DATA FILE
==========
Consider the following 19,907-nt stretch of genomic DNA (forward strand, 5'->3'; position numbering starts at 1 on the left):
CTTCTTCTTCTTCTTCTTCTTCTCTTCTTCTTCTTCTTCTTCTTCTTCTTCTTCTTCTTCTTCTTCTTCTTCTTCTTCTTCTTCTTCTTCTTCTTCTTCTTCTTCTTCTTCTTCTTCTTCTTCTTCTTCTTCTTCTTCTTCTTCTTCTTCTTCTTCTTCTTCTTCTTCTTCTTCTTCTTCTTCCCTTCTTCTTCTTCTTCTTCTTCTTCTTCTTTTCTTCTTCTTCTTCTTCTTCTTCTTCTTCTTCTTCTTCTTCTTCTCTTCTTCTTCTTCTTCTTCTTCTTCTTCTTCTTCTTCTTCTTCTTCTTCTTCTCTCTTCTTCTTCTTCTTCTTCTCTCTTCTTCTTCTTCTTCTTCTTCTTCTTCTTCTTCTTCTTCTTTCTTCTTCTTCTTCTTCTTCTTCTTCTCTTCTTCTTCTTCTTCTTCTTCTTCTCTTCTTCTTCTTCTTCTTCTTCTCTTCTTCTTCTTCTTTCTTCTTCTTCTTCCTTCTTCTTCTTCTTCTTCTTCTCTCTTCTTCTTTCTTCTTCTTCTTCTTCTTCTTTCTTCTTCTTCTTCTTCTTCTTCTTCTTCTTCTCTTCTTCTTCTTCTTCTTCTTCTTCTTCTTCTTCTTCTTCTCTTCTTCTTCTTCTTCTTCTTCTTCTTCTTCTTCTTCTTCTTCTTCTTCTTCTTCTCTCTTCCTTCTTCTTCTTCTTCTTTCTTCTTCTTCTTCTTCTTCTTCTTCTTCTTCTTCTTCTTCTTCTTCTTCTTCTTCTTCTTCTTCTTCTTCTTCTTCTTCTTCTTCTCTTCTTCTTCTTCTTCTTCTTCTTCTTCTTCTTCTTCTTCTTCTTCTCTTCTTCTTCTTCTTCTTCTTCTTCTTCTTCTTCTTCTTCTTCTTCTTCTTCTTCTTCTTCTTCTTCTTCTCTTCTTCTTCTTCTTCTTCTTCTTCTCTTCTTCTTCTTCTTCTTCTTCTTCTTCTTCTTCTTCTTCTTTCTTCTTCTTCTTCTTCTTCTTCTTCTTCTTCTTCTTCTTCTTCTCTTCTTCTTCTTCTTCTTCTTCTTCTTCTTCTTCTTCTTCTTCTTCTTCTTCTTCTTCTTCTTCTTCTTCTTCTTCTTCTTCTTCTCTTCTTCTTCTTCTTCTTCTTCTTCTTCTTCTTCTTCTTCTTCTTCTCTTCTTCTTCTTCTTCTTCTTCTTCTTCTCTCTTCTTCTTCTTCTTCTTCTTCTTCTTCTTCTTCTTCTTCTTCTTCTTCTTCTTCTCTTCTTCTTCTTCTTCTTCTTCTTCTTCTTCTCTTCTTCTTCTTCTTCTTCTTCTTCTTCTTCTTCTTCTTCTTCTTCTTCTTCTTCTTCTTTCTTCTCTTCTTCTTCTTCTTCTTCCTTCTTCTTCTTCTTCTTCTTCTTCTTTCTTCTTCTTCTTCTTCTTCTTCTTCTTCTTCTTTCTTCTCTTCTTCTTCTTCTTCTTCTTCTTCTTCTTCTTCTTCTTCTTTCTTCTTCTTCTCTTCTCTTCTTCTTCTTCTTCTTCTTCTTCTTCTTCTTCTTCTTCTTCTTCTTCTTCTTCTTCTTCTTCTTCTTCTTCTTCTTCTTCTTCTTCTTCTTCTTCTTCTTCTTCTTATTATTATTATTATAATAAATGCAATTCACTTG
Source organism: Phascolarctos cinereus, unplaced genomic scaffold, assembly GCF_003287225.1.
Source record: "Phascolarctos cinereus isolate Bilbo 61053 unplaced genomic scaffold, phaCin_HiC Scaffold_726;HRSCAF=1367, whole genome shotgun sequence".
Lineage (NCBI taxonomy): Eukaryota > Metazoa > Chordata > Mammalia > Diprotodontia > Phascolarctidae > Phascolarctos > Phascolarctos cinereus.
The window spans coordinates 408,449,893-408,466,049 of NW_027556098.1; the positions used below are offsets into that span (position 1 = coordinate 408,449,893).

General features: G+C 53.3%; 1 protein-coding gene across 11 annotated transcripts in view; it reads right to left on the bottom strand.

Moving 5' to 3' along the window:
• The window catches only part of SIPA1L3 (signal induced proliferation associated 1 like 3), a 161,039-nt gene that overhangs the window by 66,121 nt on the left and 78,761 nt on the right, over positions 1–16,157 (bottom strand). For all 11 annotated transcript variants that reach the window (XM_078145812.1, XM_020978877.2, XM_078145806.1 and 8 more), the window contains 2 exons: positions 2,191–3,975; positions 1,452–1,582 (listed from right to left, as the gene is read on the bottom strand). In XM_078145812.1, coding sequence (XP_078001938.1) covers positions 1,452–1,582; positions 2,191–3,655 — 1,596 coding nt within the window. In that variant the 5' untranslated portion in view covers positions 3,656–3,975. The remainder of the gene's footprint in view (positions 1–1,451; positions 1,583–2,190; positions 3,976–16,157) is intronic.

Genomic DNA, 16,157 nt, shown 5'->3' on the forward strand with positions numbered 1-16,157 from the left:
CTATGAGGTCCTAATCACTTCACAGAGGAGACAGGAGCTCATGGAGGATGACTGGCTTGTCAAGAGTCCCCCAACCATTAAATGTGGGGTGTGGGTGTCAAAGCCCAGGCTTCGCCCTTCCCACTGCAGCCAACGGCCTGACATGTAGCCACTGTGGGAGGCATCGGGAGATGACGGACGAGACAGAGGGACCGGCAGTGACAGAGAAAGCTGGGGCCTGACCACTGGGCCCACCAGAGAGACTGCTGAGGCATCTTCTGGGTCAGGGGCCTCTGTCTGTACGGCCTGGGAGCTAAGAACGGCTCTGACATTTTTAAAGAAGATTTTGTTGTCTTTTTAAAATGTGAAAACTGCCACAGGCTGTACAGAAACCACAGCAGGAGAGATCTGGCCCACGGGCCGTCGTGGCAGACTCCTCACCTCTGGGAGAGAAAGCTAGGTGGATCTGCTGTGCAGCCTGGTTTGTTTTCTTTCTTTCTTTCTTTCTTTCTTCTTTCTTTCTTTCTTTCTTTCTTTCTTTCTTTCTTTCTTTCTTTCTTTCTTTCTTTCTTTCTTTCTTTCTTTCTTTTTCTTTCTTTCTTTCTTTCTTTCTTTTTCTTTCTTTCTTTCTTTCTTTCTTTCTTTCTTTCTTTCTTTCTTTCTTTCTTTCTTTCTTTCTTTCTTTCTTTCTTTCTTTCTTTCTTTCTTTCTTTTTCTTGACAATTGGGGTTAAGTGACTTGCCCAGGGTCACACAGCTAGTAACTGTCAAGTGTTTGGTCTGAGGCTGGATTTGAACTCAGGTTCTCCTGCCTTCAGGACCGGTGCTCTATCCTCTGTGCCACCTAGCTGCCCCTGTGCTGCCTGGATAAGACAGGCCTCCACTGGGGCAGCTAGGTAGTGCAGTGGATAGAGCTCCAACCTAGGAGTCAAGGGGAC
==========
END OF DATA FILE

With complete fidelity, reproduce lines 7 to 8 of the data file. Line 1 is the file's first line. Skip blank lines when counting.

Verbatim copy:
General features: G+C 53.3%; 1 protein-coding gene across 11 annotated transcripts in view; it reads right to left on the bottom strand.

Moving 5' to 3' along the window: